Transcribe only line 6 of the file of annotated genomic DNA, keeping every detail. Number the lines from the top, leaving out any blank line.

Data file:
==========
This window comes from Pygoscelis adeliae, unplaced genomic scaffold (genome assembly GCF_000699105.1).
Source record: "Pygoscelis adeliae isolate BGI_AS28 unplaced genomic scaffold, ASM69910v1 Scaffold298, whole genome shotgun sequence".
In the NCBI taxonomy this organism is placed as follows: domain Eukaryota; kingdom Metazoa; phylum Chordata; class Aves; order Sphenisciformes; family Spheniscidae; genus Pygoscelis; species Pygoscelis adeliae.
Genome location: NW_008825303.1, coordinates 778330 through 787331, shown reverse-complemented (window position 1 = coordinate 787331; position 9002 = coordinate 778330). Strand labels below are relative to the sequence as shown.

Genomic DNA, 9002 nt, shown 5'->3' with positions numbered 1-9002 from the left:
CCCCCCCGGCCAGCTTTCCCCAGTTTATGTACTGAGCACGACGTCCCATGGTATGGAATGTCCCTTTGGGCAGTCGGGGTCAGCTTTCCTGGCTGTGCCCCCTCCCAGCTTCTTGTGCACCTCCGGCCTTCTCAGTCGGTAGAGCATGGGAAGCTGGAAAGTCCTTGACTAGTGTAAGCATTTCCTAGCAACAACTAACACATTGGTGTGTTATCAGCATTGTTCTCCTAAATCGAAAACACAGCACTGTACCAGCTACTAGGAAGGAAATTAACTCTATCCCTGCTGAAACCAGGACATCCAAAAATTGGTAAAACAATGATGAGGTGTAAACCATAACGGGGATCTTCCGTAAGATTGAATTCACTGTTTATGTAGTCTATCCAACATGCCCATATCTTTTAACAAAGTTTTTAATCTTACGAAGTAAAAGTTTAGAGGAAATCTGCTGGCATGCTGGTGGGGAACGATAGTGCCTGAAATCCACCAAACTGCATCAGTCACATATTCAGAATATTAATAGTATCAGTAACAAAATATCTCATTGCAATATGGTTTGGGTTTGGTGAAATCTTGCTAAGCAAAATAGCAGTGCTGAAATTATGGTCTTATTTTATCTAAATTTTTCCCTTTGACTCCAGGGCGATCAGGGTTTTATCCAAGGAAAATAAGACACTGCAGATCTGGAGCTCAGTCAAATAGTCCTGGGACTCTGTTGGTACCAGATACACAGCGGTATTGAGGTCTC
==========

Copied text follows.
CCCCCCCGGCCAGCTTTCCCCAGTTTATGTACTGAGCACGACGTCCCATGGTATGGAATGTCCCTTTGGGCAGTCGGGGTCAGCTTTCCTGGCTGTGCCCCCTCCCAGCTTCTTGTGCACCTCCGGCCTTCTCAGTCGGTAGAGCATGGGAAGCTGGAAAGTCCTTGACTAGTGTAAGCATTTCCTAGCAACAACTAACACATTGGTGTGTTATCAGCATTGTTCTCCTAAATCGAAAACACAGCACTGTACCAGCTACTAGGAAGGAAATTAACTCTATCCCTGCTGAAACCAGGACATCCAAAAATTGGTAAAACAATGATGAGGTGTAAACCATAACGGGGATCTTCCGTAAGATTGAATTCACTGTTTATGTAGTCTATCCAACATGCCCATATCTTTTAACAAAGTTTTTAATCTTACGAAGTAAAAGTTTAGAGGAAATCTGCTGGCATGCTGGTGGGGAACGATAGTGCCTGAAATCCACCAAACTGCATCAGTCACATATTCAGAATATTAATAGTATCAGTAACAAAATATCTCATTGCAATATGGTTTGGGTTTGGTGAAATCTTGCTAAGCAAAATAGCAGTGCTGAAATTATGGTCTTATTTTATCTAAATTTTTCCCTTTGACTCCAGGGCGATCAGGGTTTTATCCAAGGAAAATAAGACACTGCAGATCTGGAGCTCAGTCAAATAGTCCTGGGACTCTGTTGGTACCAGATACACAGCGGTATTGAGGTCTC